One of the most common reasons to seek out trust options is for the purposes of passing assets on to children. The trust is put into place to provide for the future of the children while enacting provisions that limit the options they have for the money. This reduces the chance of an unwanted outcome that the gift of a lump sum of money can trigger, such as the children spending all of the money quickly. An irrevocable trust for children truly protects their financial future.
If the trust is irrevocable, the trust is put into place while you are alive but the grantor cannot alter the terms of the trust or take beneficiary names off of the trust documents. A revocable trust, however, can be amended as long as the grantor is still alive. One issue to remember with a revocable trust is that it will avoid probate but is not guaranteed to avoid federal taxes.
Trusts for children can be helpful when transferring assets while trying to avoid substantial estate taxes on the death of the grantor. An additional benefit of a children’s trust is that the terms conditional to the trust are created by the grantor and allows for customization of when the funds are transferred. For this reason, children’s trusts are good for meeting the unique needs of many families.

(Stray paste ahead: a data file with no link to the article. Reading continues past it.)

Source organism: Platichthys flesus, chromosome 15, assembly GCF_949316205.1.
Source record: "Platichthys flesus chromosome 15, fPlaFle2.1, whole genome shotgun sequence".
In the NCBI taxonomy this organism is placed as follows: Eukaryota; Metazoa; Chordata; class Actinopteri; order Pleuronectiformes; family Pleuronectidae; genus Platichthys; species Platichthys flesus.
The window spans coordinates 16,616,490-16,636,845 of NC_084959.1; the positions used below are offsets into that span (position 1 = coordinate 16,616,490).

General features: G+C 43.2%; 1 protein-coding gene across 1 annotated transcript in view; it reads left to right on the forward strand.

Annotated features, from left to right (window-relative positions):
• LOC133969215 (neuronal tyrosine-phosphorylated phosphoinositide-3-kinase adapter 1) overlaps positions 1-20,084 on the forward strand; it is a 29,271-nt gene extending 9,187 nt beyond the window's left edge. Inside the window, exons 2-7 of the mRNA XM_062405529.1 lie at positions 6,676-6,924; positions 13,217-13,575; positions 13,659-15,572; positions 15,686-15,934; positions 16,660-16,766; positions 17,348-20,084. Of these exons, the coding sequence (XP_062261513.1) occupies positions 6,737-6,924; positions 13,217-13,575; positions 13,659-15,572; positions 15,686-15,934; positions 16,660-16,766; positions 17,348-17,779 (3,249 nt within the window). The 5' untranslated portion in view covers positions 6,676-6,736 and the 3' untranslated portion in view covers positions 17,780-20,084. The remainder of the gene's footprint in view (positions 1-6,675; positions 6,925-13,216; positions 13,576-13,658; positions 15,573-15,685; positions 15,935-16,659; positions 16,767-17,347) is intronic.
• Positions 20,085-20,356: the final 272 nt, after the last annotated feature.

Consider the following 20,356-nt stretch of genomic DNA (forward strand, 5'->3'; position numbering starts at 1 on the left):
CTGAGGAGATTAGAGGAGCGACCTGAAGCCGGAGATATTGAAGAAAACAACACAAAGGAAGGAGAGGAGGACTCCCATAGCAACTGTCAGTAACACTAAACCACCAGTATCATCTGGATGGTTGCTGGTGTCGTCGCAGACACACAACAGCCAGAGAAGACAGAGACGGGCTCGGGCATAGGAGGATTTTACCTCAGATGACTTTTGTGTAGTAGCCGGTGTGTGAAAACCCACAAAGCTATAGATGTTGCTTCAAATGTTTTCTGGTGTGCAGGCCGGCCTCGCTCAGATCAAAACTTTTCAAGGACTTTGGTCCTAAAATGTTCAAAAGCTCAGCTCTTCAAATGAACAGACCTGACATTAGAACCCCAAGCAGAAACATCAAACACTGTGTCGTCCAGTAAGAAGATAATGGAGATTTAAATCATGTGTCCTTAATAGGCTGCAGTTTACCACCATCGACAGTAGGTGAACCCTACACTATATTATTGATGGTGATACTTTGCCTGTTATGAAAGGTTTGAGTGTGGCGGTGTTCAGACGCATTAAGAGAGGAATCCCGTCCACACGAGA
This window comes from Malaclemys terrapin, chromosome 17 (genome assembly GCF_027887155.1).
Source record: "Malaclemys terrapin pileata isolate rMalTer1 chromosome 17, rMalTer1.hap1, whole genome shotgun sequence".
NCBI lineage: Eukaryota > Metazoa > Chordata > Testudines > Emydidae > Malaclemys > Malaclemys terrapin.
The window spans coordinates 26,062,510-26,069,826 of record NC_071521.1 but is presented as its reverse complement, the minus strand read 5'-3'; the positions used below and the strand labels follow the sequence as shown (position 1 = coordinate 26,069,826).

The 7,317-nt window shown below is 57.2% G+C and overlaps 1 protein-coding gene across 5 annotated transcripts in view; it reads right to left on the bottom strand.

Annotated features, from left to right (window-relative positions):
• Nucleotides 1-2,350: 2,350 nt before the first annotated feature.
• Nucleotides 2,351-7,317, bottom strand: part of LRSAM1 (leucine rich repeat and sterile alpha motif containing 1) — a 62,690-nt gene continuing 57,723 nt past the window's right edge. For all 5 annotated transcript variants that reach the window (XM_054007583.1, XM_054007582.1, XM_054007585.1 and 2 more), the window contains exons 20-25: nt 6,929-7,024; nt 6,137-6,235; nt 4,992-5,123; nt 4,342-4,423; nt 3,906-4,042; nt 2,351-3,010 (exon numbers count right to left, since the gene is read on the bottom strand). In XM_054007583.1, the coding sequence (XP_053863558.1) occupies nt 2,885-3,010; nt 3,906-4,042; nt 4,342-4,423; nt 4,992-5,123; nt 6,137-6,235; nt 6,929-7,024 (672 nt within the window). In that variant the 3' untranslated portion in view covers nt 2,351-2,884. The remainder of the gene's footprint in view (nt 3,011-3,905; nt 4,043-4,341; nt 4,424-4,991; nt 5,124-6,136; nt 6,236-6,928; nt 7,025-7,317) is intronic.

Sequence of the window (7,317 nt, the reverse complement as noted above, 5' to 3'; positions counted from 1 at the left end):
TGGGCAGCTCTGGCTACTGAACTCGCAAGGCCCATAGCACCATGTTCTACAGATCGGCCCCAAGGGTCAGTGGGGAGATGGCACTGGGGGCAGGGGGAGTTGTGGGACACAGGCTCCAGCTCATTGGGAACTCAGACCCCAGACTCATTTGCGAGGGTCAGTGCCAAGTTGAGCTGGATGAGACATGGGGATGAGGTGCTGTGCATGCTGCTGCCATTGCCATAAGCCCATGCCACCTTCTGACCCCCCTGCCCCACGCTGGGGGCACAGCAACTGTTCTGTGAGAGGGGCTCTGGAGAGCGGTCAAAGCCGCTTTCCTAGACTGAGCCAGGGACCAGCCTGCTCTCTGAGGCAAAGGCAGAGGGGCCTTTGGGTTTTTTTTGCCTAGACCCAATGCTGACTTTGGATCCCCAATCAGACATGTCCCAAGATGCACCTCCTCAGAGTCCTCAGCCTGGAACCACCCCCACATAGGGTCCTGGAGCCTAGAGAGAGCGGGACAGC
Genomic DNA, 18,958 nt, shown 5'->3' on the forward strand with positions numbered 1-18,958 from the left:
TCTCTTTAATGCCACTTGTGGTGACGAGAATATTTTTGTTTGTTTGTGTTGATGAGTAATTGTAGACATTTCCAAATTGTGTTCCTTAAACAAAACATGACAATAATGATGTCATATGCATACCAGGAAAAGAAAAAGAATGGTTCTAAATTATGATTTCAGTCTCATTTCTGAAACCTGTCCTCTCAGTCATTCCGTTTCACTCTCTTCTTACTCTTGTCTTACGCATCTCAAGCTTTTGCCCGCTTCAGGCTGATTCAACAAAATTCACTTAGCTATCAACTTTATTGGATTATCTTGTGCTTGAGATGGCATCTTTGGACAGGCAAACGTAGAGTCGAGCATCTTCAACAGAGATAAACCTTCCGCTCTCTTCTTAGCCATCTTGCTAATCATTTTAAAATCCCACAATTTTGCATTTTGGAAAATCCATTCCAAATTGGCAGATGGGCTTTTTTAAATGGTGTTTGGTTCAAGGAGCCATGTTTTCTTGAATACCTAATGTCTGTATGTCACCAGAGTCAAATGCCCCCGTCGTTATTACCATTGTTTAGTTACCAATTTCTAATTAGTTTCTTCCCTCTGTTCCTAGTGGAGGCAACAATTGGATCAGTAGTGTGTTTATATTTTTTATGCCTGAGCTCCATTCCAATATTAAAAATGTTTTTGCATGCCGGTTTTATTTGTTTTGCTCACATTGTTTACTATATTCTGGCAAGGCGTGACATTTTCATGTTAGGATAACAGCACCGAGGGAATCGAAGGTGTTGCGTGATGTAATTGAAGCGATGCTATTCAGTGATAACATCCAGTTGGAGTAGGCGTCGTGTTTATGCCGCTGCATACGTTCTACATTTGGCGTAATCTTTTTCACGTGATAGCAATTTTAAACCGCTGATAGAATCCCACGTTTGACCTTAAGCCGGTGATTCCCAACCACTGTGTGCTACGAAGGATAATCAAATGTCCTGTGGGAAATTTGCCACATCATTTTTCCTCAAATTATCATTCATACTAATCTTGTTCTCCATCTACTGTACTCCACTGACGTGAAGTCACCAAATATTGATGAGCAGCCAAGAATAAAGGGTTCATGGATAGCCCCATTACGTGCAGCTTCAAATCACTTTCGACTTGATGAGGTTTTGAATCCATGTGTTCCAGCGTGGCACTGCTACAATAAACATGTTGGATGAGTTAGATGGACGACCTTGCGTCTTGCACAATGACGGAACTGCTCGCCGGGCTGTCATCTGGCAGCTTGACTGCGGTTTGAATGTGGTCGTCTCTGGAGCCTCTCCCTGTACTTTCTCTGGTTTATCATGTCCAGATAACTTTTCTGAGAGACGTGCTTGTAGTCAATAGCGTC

The trustee is responsible for managing the directives of the trust, but one way to make the process easier is to have the parents serve as the trustees. This simplifies the process since the parents are also the ones making the decision about how the money should be spent.
Placing funds into a trust for children is an effective way to transfer assets to children while still maintaining some control over the process. Because the trust can be customized, it is important to work with an attorney who understands the different tax consequences and governing rules of children’s trusts. Attorney Jonathan Meek will be happy to guide you through the process. Contact him today.
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